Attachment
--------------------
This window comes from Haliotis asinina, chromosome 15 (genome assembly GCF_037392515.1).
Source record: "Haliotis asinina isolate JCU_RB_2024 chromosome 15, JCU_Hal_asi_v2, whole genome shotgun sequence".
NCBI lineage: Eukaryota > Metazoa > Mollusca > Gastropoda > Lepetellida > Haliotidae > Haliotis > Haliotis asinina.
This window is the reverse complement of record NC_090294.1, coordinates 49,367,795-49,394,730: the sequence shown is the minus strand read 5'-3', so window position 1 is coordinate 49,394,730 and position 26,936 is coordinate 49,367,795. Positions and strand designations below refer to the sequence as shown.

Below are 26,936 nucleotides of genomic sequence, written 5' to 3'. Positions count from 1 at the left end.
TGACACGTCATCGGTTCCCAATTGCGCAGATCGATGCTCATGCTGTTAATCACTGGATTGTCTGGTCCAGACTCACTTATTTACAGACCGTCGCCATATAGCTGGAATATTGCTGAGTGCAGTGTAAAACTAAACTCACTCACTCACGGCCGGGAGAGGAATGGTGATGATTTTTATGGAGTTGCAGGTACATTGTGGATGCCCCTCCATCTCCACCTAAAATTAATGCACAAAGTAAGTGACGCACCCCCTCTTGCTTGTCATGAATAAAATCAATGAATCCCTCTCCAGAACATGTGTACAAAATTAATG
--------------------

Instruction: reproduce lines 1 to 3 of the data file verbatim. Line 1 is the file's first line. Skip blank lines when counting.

This window comes from Haliotis asinina, chromosome 15 (genome assembly GCF_037392515.1).
Source record: "Haliotis asinina isolate JCU_RB_2024 chromosome 15, JCU_Hal_asi_v2, whole genome shotgun sequence".
NCBI lineage: Eukaryota > Metazoa > Mollusca > Gastropoda > Lepetellida > Haliotidae > Haliotis > Haliotis asinina.